Two Sisters ★★★

Two Sisters, David Greig’s first full play in five years, examines the gap between who we were when we were 16 and who we become when we grow up

Two Sisters, David Greig’s bittersweet tale of shared memories and yearning for childhood, is his first original play to make it to the stage since 2013. (We can thank the Covid pandemic for the loss of another.) Seven years in the making, it receives its premiere at Edinburgh’s Royal Lyceum Theatre, in a co-production with Malmo Stadsteater in Sweden.

A circular neon sign shouting ‘Holiday Heaven’ welcomes the audience to a caravan park somewhere on the Fife coast. But even before the drapes are removed to reveal a faded caravan and rusting climbing frame, the backdrop of peeling postcards with their half-penny stamps says this is a holiday destination whose heyday was some years back – and with a future that looks bleak.

Images by Jess Shurte

So, thank goodness for the chorus of teenagers who welcome the audience and gather in our memories of being 16. (You can email your own backstage before the show begins, or have them collected in picnic cool boxes during this prologue.) They then invite us to ‘forget any of this happened’ and enter the world of the play. If that sounds suspiciously like an opener to one of Shakespeare’s comedies, you’d be right. The subsequent transformation of the ‘Holiday Heaven’ sign into a full moon isn’t the play’s only nod to A Midsummer Night’s Dream.

Enter two arguing sisters. Neither of them dressed for this oh-so-tired destination they came to as teenagers. It may be brightly lit but Colin Grenfell’s lighting design is surely inspired by remembered hot summers of yesteryear than wet Scottish vacations of today.

Amy is first to arrive – bottle in hand, fag at the ready, looking hungover. Then Emma, who appears to have missed a turning on the way to the Riviera – a corporate lawyer escaping for a week to write her vaguely-plotted first novel and certainly not anticipating the company of her needy elder sister. They both have husbands who we only hear about. Emma’s is a good Christian asset stripper. She has bought into the whole ‘adding value’ thing, but not the church thing (though she likes the flowers). Amy has run away from her own good man after being discovered with the plumber in the children’s bunk bed (because there’s a code in their house that you never commit adultery in the marital one).

Shauna Macdonald as Amy and Jess Hardwick as Emma are good foils for one another but it’s Amy who is the sparkier character, and Macdonald delivers an edgy, extroverted performance that draws focus in a way that leaves the relationship out of kilter. This isn’t the fault of either actress, who express both their defiant exteriors and patent fragility with a knowingness that is often moving. But jokes and speeches alike are weighted towards Amy. Her commentary on the often-clichéd events of their teenage lives and the trajectory of their current ones has a hint of stand-up about it. Indeed, in her Act 2 riff on orange juice, there’s rather more than just a hint. Even the appearance of hipster Lance (Erik Olsson), the DJ of the girls’ youth who has somehow never moved on, does little to lift the sisters out of their increasingly heavy mood of nostalgia and regret.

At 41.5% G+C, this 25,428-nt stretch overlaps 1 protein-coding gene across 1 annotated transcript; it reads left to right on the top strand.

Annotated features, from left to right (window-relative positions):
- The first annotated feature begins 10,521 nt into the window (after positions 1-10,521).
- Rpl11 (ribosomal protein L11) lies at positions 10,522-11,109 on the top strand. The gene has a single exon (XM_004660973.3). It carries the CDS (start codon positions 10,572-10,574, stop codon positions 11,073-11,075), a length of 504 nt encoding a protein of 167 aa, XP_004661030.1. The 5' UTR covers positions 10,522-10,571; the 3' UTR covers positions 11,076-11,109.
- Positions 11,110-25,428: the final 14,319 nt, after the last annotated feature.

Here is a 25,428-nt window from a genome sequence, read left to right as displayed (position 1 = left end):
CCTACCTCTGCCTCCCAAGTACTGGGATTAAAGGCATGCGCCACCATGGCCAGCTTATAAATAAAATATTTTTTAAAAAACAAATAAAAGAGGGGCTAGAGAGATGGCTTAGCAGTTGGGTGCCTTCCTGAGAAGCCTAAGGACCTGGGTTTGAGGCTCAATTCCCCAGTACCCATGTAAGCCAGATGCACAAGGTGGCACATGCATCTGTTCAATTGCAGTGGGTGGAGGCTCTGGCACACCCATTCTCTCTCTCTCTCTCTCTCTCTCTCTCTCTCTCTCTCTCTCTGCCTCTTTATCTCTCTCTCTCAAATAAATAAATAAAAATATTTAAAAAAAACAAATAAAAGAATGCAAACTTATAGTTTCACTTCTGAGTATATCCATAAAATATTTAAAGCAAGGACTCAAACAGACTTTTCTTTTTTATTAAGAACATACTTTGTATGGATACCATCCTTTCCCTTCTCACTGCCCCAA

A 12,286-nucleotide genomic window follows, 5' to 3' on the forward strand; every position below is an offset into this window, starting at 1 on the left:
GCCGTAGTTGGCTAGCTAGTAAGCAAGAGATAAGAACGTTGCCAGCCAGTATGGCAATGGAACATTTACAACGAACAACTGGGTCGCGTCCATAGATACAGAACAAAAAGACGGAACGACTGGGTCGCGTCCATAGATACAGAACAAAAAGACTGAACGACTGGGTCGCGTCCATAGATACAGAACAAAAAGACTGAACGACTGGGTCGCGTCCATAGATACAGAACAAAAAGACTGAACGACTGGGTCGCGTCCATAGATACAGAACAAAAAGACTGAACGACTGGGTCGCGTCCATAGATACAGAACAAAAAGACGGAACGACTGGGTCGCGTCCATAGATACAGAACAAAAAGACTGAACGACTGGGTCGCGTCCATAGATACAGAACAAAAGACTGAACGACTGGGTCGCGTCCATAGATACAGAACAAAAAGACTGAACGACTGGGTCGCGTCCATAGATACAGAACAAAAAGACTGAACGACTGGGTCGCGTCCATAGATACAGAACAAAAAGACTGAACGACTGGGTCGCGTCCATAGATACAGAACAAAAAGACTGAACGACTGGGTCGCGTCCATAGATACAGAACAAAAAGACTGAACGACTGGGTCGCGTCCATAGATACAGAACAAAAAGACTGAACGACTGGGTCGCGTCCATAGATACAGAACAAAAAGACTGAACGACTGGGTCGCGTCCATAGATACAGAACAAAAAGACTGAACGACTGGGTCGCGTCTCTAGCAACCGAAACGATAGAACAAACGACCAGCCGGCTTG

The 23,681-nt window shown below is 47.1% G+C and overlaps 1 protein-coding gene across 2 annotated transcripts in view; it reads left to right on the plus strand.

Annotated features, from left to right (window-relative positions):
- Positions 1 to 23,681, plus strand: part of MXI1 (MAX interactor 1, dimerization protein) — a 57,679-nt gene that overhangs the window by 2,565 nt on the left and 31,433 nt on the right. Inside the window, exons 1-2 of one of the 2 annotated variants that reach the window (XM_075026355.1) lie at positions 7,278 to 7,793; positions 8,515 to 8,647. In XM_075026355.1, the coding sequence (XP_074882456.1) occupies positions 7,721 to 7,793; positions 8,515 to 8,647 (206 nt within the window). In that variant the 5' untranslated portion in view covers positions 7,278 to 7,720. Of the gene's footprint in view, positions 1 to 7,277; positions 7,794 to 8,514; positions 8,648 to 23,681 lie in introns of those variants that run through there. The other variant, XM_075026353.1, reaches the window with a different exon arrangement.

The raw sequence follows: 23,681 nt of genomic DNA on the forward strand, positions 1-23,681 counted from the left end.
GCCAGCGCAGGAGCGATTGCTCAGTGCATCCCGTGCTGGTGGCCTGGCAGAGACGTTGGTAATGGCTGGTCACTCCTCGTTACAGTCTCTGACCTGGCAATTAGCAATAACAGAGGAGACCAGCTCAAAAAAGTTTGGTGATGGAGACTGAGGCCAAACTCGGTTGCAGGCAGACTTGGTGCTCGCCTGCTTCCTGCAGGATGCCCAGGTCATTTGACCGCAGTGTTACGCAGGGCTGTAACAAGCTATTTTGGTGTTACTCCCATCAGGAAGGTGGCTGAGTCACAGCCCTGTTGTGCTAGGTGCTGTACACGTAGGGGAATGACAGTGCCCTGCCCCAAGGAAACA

Disappointingly, Two Sisters remains so wedded to reflection about the past that it never moves very far in the present. Like Emma’s elusive novel, the play is all about the feelings; it never nails the action – or exhibits much desire to do so.

This is a problem for that chorus of teenagers. As occasional proclaimers of the audience’s pre-show memories, they will grow in confidence as the run goes on, but for the most part they are made to loiter around the caravan site, serving as little more than additional props (or prop movers). When individuals do get a chance to break free with their own dialogue or a bit of action, the stage starts to come alive, but for too much of the time they hang around and watch. It’s all a bit awkward. Even during the crucial Act 2 disco, the mute button is pressed, both metaphorically and actually. It’s as if Shakespeare had decided to rob his fairies and rude mechanicals of all their jokes and mischief. That was never going to be a good idea and here it does the youngsters a disservice.

When Lance finally does make his move, a moment of hilarious confusion, it’s too little too late. There’s a kind of resolution that offers some melancholy satisfaction but does Two Sisters send the audience away with what Greig hopes will be ‘a sense of empathy’? A string of witty observations will evoke moments of wry recognition for audience members of a certain age. But empathy? Amy and Emma may achieve it for themselves, but this production is too underpowered to evoke the kind of sharp emotional response that real empathy demands.

The mute button has been pressed, both metaphorically and actually – ★★★ 3 stars

Two Sisters tickets

Two Sisters runs at the Royal Lyceum Theatre until 2 March 2024

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